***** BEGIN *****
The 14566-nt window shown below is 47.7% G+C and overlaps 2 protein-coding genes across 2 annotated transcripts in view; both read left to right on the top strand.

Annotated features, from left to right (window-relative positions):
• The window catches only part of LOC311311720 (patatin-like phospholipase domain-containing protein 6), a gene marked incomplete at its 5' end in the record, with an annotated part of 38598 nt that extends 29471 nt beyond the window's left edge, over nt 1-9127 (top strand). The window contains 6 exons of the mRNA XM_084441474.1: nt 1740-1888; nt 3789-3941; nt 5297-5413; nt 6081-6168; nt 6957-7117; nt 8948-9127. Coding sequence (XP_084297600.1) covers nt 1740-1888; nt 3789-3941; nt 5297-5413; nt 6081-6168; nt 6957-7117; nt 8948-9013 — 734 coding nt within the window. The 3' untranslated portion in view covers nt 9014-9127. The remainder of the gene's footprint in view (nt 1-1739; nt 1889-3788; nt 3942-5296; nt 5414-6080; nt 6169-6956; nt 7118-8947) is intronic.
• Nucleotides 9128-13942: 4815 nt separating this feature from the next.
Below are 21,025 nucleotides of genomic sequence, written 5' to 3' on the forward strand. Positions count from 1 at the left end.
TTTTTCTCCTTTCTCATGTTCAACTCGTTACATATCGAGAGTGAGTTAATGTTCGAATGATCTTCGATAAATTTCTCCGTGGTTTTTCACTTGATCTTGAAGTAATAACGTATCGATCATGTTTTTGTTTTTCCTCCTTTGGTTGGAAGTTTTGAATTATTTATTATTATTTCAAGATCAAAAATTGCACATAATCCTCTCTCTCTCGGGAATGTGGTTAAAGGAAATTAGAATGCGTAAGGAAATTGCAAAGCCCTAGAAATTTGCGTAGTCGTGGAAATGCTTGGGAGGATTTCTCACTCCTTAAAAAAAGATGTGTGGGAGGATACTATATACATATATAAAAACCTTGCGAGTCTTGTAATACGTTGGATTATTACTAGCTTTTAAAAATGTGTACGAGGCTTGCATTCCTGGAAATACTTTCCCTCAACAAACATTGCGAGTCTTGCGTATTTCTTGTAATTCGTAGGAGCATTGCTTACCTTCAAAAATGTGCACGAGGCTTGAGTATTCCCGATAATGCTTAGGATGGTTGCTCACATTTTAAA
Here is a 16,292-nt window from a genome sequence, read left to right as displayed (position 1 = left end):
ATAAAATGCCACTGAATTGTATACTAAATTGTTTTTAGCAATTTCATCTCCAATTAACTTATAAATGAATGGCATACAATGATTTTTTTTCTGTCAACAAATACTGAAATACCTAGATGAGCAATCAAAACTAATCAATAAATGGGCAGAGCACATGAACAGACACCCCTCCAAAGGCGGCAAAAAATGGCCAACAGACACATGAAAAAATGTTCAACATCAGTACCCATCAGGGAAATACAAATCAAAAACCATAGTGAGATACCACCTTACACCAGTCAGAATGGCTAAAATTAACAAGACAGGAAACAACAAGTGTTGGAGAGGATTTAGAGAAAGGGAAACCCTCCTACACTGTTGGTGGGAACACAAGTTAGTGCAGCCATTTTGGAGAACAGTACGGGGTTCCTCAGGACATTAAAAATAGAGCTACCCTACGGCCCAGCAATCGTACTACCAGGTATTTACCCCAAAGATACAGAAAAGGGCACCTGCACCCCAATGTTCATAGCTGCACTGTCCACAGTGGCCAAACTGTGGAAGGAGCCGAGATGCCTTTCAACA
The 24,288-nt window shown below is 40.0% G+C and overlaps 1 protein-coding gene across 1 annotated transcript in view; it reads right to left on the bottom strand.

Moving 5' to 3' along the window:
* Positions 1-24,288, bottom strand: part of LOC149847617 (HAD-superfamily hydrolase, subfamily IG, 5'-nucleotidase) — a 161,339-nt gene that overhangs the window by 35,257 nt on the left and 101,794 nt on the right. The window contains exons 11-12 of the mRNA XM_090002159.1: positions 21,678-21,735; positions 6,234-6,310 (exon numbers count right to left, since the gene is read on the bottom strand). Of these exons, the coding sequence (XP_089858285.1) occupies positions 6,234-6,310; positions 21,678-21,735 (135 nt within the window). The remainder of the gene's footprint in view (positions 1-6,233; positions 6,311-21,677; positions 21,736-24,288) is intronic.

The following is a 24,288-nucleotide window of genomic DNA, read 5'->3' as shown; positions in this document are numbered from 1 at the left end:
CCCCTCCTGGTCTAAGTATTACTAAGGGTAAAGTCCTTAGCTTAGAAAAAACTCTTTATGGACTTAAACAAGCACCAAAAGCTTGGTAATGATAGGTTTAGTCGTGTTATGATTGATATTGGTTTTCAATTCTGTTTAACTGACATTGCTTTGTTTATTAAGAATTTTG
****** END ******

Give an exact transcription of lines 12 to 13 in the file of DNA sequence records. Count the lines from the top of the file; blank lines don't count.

The following is a 24,288-nucleotide window of genomic DNA, read 5'->3' as shown; positions in this document are numbered from 1 at the left end:
CCCCTCCTGGTCTAAGTATTACTAAGGGTAAAGTCCTTAGCTTAGAAAAAACTCTTTATGGACTTAAACAAGCACCAAAAGCTTGGTAATGATAGGTTTAGTCGTGTTATGATTGATATTGGTTTTCAATTCTGTTTAACTGACATTGCTTTGTTTATTAAGAATTTTG